Our Expeditions and Excavations
Where do our collections come from?
Sometimes they come from our own expeditions and exploration—whether on the most distant continents or in our own backyard.
Our researchers venture out into the field to dig up fossils, find new species, observe animals, and study this fascinating planet.
Ocean Exploration Trust staff aboard E/V Nautilus, Channel Islands Marine Sanctuary; retrieving the remotely operated vehicle (ROV) after a dive.
Sampling invertebrates from pier pilings for identification and DNA sequencing, at Malibu Pier.
Dr. Brian Brown during Diptera Blitz, an NSF-funded inventory project on flies (Diptera) in a Costa Rican cloud forest.
Collecting Late Triassic dinosaur fossils in Ghost Ranch, New Mexico.
Intertidal long-term biodiversity survey and collecting invertebrates at Pt. Fermin, San Pedro.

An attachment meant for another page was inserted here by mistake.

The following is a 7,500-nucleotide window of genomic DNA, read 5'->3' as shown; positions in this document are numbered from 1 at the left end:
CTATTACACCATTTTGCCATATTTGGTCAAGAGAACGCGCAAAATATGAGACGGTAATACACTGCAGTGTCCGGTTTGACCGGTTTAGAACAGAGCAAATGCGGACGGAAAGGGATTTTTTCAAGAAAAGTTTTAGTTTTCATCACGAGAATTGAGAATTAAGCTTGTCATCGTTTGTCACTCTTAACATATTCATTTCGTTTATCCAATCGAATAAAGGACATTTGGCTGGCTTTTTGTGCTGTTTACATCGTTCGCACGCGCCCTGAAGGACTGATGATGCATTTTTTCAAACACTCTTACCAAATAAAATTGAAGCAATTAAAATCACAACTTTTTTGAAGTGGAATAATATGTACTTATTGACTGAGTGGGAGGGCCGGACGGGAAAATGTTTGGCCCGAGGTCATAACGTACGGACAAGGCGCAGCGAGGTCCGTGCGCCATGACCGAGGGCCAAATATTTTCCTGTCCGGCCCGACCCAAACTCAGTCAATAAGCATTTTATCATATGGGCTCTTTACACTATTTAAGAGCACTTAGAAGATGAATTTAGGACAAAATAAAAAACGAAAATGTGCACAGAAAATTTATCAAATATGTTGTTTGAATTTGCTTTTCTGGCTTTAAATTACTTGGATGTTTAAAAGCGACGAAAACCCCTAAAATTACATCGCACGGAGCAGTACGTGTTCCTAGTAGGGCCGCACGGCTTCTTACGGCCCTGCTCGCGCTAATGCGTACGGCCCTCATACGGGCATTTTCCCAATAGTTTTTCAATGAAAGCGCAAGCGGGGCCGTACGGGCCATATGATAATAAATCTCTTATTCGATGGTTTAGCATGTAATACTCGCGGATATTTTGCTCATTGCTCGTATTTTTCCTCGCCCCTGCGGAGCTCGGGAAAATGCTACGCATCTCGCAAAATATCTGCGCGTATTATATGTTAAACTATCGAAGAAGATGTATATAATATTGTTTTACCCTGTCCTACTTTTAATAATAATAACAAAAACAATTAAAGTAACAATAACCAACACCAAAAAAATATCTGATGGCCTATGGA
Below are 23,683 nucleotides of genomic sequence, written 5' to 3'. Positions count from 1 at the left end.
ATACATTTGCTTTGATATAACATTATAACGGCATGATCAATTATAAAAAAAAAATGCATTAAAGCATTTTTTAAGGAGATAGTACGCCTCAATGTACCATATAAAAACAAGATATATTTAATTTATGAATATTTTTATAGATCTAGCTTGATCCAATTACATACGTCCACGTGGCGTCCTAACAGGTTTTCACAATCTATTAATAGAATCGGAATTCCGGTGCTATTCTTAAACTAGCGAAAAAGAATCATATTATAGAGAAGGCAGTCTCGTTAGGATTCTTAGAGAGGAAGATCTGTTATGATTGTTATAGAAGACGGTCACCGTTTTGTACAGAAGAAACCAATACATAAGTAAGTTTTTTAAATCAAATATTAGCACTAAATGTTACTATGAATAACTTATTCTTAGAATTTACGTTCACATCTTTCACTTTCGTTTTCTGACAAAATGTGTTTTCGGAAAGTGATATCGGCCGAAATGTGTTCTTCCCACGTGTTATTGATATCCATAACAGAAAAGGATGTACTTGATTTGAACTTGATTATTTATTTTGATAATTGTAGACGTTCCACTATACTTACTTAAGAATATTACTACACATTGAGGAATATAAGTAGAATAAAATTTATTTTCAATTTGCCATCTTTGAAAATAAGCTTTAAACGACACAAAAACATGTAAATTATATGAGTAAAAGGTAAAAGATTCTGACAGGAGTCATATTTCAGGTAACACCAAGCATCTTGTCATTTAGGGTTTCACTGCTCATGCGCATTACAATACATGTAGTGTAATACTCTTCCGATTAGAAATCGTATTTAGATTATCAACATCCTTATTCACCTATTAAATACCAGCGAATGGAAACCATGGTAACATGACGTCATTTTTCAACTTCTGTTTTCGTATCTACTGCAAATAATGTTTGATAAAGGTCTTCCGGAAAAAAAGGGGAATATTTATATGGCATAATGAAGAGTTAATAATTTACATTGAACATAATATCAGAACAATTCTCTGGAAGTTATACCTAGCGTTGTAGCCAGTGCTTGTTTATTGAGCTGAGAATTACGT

BREAS (Bridging Research & Education at Asphaltic Sites) expedition to build capacity, develop local research projects, locate historic fossil sites in asphalt, and try to open new excavation sites. On a trip to Trinidad, the team came to this 'wild tar pit'. This is a great example of an asphalt seep that has not been altered by human activity.
An international team of paleontologists assembled at the University of Piura in Northern Peru to teach and share knowledge about vertebrate paleontology. This included a field trip to the historic fossil site at Talara, where thousands of late-Pleistocene fossils have been recovered. The team hopes to return to excavate this site.
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Check out some of the sites our researchers visited last year.